9. Maureen Rogers

    Hi Nicki, You’ve already captured my curiosity with this blog. Can’t wait to read more of your stories about Eugene’s life. Hope Tiger Tale Soup comes out soon!

  10. Hannah

    This is great! I’m look forward to reading more posts! Great job Nicki!

  11. Andrew

    Great to see the photo of Eugene!, I have an interesting moment I’ll share with you next time I see you of him standing atop a beaver lodge in the teanaway. Let me know when tiger tail soup is available.


  12. Nattalia

    Kudos to you for completing your first novel–Tiger Tale Soup! I love the title. I am intrigued with its possible connection to the extraordinarily beautiful drawing you made of a tiger which I remember was hanging in your dining room. When you told me you were turning away from graphic arts to writing, I thought, “How blessed you are to possess such varied talents!” It sounds like you put in many hours in the creation of this new venture– may you receive all the recognition and acclaim you deserve!
    Best wishes,

  13. Patrice Cromarty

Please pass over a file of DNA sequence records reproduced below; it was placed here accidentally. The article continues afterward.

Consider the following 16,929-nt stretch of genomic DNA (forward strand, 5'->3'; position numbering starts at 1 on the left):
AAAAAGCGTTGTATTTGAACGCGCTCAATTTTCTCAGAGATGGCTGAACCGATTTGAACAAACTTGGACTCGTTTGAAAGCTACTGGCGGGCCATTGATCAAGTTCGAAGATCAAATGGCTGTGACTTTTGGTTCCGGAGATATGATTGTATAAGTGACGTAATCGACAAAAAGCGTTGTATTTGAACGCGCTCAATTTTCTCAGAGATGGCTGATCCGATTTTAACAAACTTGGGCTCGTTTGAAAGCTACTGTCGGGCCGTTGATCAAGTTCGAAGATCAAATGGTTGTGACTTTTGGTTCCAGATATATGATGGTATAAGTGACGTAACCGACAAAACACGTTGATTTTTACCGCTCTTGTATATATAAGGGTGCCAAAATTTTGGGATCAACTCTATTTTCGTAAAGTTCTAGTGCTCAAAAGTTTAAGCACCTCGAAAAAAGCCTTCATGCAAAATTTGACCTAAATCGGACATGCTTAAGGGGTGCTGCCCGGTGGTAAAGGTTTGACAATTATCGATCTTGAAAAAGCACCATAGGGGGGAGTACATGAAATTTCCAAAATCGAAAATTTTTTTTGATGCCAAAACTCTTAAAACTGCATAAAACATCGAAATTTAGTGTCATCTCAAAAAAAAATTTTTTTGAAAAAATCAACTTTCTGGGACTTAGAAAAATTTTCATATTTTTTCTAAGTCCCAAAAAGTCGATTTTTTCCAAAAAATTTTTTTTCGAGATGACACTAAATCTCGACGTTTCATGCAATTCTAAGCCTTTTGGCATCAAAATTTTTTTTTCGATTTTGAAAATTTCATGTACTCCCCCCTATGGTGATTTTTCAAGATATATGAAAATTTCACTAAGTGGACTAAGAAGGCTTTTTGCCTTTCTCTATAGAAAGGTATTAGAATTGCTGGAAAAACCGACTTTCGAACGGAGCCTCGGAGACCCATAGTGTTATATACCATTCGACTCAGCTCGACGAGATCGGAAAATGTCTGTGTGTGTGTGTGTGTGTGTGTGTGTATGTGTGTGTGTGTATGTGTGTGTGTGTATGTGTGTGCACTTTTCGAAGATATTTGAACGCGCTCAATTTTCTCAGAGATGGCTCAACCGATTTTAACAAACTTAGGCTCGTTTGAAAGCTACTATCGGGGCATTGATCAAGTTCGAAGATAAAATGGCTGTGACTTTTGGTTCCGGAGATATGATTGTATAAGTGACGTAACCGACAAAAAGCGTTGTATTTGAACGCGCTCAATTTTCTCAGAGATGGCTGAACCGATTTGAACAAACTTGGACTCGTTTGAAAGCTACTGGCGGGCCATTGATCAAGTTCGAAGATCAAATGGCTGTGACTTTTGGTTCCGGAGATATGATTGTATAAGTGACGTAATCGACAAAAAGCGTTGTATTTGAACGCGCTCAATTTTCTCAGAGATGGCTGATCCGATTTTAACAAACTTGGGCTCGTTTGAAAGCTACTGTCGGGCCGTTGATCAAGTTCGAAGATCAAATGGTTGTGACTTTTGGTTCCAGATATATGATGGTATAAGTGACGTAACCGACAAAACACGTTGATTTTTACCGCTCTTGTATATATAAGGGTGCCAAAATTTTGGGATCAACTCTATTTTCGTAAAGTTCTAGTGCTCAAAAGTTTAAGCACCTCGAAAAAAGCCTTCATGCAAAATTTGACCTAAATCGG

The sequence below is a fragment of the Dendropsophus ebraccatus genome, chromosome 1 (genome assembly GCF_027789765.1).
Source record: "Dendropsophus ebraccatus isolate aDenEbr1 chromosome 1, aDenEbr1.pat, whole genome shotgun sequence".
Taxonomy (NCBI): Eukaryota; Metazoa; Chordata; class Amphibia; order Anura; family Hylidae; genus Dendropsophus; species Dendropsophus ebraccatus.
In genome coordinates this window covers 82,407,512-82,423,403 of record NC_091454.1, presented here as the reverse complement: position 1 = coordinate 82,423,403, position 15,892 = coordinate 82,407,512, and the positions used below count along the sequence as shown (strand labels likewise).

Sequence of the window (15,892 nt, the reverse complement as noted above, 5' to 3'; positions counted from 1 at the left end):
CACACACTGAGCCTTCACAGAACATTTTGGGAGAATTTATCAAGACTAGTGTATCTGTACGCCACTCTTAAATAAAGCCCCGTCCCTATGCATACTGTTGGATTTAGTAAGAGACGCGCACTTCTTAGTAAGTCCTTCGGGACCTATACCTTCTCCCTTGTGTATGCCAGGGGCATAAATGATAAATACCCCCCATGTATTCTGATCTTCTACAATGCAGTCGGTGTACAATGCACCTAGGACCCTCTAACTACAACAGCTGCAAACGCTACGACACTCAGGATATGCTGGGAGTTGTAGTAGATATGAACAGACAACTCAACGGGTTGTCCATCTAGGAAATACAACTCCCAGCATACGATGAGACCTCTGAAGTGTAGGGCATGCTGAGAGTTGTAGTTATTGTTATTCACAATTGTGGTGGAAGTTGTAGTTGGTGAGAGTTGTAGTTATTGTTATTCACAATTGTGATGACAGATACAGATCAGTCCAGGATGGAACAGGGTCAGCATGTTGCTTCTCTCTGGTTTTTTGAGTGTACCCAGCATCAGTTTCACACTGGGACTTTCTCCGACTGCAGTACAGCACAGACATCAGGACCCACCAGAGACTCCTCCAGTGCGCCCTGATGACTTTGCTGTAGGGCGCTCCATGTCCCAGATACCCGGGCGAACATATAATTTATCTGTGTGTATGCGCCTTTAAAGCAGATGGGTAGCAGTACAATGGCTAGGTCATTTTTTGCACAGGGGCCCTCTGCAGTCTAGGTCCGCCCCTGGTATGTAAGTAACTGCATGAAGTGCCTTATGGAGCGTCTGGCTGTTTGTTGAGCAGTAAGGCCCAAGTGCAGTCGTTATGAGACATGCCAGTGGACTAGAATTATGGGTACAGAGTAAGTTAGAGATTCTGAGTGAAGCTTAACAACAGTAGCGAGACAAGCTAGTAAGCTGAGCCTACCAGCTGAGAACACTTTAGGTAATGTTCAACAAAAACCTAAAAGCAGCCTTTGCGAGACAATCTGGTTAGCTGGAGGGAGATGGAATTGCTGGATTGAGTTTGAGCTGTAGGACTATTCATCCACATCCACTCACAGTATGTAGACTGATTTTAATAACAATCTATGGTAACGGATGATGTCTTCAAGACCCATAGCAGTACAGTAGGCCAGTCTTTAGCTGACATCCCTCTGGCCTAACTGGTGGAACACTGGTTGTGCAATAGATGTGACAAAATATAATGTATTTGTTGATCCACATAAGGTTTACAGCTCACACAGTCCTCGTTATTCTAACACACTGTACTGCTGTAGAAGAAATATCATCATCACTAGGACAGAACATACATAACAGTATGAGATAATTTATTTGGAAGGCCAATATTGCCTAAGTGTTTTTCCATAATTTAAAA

The birth of a novel – what an exciting time to share! We too can’t wait to read Tiger Tail Soup and be privy to author’s “inside scoop” via the blog. Bestest wishes Nicki!


  14. From what I just read idk… I feel like you just told me a story Nicki. One that I want to here more of! Maybe you’re more of a storyteller than you thought? After all, blogging is like that. 🙂 keep it up and keep us all posted! Sending love, pink glitter, unicorns, and vodka your way!



  15. Stephanie

    Thank you for sharing your wonderful blog with me. I do believe that YOU are a storyteller.
    : ) Stephanie

  16. This is wonderful Nicki! Thanks for sharing. I especially enjoyed the photo’s.

  17. mumtaz iqbal


    Lovely blog. Glad u started it. Pls continue.

    When was your book published? Publisher please.